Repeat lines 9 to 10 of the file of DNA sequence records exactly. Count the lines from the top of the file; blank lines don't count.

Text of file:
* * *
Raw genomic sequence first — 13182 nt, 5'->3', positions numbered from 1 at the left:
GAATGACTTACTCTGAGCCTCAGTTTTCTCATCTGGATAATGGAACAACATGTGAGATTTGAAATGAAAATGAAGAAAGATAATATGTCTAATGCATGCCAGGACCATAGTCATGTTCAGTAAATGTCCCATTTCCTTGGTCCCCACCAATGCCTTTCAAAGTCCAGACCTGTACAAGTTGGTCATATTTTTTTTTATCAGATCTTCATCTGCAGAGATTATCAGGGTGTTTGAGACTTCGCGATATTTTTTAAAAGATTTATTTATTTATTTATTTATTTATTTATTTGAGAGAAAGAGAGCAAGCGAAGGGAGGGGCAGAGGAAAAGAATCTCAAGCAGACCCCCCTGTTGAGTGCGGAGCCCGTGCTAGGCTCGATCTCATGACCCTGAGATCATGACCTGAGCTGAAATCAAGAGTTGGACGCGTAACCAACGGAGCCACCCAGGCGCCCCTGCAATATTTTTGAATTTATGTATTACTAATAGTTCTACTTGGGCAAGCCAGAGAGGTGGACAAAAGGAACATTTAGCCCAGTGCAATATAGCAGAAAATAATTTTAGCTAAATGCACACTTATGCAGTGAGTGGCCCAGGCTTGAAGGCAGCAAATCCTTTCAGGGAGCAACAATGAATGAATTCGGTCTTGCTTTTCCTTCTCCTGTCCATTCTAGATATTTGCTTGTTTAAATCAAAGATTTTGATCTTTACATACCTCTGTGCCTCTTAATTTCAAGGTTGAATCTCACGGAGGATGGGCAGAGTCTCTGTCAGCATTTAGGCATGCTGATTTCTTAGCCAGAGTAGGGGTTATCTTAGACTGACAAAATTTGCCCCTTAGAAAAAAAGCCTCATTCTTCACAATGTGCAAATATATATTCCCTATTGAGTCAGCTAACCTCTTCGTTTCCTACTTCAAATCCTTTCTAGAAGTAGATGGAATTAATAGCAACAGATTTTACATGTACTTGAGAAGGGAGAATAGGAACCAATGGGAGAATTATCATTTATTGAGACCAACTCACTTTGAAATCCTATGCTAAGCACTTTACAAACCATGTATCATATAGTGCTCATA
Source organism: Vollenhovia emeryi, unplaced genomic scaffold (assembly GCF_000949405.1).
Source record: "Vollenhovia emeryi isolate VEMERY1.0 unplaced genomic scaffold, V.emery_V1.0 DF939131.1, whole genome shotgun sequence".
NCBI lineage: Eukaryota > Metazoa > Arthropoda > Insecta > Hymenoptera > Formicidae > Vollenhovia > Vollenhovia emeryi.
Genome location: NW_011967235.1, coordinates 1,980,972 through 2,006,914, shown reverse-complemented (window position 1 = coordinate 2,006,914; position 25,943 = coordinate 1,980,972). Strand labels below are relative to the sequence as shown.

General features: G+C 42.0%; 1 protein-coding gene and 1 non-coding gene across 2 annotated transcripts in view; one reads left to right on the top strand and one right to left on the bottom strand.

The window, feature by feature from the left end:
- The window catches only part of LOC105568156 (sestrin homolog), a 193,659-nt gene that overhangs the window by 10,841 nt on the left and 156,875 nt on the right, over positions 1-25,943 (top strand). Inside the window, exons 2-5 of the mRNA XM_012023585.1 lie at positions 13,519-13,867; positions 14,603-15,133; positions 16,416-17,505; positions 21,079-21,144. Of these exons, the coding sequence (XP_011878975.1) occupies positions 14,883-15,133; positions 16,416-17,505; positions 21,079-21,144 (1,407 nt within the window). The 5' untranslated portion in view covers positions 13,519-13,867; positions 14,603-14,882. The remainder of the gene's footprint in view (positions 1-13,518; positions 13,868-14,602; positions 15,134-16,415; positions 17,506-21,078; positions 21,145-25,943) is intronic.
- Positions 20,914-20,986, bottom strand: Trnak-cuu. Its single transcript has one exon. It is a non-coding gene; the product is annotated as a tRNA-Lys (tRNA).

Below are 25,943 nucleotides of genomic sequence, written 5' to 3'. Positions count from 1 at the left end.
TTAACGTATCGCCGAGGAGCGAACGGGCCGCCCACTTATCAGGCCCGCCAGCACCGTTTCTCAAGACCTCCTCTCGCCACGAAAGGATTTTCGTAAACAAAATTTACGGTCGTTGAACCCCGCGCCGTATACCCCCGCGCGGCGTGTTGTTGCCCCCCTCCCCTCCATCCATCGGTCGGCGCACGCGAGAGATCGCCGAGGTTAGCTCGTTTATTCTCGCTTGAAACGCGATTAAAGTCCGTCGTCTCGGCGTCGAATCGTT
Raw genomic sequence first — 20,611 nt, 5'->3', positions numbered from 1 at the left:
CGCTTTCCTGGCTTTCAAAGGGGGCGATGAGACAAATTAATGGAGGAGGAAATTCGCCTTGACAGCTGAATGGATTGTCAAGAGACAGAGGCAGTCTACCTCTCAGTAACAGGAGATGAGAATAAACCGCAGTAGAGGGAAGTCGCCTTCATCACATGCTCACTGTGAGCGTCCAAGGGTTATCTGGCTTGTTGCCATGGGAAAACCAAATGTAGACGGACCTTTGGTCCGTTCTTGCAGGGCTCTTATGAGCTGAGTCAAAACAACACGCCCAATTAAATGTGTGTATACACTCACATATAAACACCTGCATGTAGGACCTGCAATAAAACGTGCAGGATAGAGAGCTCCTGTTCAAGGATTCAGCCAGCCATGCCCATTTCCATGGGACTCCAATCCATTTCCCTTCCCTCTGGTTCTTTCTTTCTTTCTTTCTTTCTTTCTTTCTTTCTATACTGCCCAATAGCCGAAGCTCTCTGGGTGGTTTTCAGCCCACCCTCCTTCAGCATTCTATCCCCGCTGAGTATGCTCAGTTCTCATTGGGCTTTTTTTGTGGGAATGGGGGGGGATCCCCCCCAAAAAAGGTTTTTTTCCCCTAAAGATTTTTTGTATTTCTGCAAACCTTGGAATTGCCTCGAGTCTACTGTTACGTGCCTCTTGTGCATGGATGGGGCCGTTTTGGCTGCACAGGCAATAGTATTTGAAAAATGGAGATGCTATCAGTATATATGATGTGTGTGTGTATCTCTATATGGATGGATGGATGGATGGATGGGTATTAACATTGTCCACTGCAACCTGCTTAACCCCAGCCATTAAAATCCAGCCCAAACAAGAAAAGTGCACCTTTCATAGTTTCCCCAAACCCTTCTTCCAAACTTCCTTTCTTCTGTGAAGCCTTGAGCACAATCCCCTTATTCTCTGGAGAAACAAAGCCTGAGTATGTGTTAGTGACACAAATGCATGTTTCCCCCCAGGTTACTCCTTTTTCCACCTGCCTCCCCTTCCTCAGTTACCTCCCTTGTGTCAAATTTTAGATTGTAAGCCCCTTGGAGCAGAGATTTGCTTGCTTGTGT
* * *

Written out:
- The window catches only part of LOC105568156 (sestrin homolog), a 193,659-nt gene that overhangs the window by 10,841 nt on the left and 156,875 nt on the right, over positions 1-25,943 (top strand). Inside the window, exons 2-5 of the mRNA XM_012023585.1 lie at positions 13,519-13,867; positions 14,603-15,133; positions 16,416-17,505; positions 21,079-21,144. Of these exons, the coding sequence (XP_011878975.1) occupies positions 14,883-15,133; positions 16,416-17,505; positions 21,079-21,144 (1,407 nt within the window). The 5' untranslated portion in view covers positions 13,519-13,867; positions 14,603-14,882. The remainder of the gene's footprint in view (positions 1-13,518; positions 13,868-14,602; positions 15,134-16,415; positions 17,506-21,078; positions 21,145-25,943) is intronic.
- Positions 20,914-20,986, bottom strand: Trnak-cuu. Its single transcript has one exon. It is a non-coding gene; the product is annotated as a tRNA-Lys (tRNA).